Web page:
Over a hundred thousand years ago, Neanderthals used tar to bind objects together, yet scientists have struggled to understand how these ancient humans, with their limited knowledge and resources, were able to produce this sticky substance. A new experiment reveals the likely technique used by Neanderthals, and how…
Discovered in an ancient shipwreck near Crete in 1901, the freakishly advanced Antikythera Mechanism has been called the world’s first computer. A decades-long investigation into the 2,000 year-old-device is shedding new light onto this mysterious device, including the revelation that it may have been used for more…
As if the freakishly advanced Antikythera Mechanism wasn't astounding enough, a new analysis suggests the astronomical device is older than archaeologists assumed.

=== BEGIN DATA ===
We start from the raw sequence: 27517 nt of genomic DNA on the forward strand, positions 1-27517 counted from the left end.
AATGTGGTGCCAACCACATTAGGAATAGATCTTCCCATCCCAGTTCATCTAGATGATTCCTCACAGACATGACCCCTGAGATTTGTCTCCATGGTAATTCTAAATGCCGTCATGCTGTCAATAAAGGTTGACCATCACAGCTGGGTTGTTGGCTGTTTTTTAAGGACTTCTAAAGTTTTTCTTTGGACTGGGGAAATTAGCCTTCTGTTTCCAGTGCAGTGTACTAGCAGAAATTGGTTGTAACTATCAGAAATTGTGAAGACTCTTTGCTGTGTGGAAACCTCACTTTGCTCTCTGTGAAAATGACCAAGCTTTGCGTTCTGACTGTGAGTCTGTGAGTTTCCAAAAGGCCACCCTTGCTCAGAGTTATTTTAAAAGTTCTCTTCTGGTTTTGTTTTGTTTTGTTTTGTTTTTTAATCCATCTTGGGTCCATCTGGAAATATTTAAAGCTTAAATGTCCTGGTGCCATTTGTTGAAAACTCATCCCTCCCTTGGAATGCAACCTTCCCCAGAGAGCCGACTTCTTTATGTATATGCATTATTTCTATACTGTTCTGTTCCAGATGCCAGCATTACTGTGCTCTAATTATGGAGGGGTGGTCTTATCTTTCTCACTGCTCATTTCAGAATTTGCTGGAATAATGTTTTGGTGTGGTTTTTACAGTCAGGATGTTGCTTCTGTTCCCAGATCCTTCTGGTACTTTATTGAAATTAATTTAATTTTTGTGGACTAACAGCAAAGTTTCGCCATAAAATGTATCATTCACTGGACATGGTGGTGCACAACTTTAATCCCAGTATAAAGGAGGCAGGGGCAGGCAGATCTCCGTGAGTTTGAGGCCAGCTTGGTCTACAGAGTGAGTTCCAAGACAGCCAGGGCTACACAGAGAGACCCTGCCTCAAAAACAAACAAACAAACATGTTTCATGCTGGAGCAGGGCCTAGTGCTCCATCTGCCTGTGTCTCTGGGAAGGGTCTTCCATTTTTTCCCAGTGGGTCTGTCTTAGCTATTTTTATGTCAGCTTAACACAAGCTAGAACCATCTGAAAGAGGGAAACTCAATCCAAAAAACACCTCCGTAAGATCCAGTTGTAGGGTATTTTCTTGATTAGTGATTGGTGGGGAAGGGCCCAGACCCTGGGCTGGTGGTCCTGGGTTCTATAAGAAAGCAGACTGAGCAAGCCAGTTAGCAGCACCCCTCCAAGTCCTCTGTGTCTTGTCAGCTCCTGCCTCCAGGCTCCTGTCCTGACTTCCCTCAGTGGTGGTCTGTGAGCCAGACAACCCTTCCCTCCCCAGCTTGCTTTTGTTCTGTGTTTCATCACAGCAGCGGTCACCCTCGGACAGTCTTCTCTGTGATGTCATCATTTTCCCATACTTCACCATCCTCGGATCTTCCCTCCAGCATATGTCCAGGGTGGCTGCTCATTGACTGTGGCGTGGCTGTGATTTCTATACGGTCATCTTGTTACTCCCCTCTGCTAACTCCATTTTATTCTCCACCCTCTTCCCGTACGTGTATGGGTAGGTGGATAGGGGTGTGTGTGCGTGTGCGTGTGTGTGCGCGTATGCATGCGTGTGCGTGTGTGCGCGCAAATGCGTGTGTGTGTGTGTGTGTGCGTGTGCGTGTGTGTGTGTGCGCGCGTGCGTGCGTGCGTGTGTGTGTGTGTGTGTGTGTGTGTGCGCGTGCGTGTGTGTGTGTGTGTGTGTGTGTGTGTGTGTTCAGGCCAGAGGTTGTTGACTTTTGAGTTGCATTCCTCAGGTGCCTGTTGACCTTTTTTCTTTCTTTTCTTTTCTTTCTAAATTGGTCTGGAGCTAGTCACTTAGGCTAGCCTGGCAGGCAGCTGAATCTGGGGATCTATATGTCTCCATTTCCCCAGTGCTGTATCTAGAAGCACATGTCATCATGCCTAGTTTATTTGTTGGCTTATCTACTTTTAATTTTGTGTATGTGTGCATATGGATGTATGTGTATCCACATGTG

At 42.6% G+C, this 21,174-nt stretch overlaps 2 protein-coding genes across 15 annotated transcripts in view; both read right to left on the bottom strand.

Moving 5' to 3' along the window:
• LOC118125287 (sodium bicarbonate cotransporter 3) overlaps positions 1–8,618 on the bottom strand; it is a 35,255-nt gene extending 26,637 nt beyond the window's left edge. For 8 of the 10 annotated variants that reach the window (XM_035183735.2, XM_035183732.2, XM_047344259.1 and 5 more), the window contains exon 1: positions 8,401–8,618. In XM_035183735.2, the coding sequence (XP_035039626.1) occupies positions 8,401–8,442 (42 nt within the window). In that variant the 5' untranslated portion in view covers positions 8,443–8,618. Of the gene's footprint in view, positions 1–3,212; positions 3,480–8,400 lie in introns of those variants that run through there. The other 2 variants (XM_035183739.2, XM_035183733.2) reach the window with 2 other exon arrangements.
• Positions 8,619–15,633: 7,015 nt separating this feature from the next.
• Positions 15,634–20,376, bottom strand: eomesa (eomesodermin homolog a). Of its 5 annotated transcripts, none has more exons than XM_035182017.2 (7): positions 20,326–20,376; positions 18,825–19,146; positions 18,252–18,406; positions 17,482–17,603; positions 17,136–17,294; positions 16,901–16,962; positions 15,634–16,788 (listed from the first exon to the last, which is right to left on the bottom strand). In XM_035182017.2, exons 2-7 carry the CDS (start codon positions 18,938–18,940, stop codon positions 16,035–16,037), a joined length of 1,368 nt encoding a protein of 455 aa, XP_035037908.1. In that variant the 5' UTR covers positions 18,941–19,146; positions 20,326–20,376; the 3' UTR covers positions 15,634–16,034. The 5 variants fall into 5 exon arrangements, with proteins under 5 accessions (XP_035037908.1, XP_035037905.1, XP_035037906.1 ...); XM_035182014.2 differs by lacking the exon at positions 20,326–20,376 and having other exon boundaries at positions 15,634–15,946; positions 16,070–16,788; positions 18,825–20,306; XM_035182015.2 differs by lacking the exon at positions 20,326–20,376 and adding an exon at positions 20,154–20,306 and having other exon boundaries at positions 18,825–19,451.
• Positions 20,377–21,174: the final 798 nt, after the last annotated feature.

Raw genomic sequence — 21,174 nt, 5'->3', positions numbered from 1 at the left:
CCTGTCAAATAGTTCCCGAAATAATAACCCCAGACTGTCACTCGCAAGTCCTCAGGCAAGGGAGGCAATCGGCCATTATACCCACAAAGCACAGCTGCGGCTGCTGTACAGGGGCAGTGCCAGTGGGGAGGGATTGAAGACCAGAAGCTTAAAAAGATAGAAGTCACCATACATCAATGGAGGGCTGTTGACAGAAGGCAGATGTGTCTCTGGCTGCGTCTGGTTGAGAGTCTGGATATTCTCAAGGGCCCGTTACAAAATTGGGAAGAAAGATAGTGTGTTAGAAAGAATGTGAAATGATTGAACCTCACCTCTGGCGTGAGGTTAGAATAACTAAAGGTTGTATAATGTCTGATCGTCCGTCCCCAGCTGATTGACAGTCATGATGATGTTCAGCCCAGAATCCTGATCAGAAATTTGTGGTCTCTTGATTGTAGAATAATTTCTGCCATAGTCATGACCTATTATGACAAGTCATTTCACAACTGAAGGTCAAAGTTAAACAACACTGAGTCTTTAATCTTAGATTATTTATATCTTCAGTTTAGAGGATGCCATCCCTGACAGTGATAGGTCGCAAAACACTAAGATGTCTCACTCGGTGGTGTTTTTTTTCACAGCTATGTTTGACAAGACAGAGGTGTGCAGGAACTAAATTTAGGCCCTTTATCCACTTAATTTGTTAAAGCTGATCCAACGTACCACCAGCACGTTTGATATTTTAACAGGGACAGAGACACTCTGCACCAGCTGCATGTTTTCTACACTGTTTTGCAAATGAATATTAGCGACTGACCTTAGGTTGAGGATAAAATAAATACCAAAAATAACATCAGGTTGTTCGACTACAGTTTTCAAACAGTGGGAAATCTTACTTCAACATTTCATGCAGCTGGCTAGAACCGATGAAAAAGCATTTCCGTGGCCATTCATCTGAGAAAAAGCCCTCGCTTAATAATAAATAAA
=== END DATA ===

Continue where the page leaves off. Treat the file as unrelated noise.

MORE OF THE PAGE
In this io9 flashback, we revisit a post about how X-rays and advanced photography uncovered the true complexity of the mysterious Antikythera mechanism, a device so astonishing that its discovery is like finding a functional Buick in medieval Europe.
Stonehenge. How the heck was it built? The latest theory, from a student, says since the Stone Age men didn't have the wheel, they could have built rails with wooden balls inside to transport the massive stone pieces.
Sometimes archaeologists find artifacts so mind-blowing they seem like evidence of lost civilizations or alien visitors. Which ones are misinterpretations or hoaxes, and which are the real thing?
X-rays and advanced photography have uncovered the true complexity of the mysterious Antikythera mechanism, a device so astonishing that its discovery is like finding a functional Buick in medieval Europe.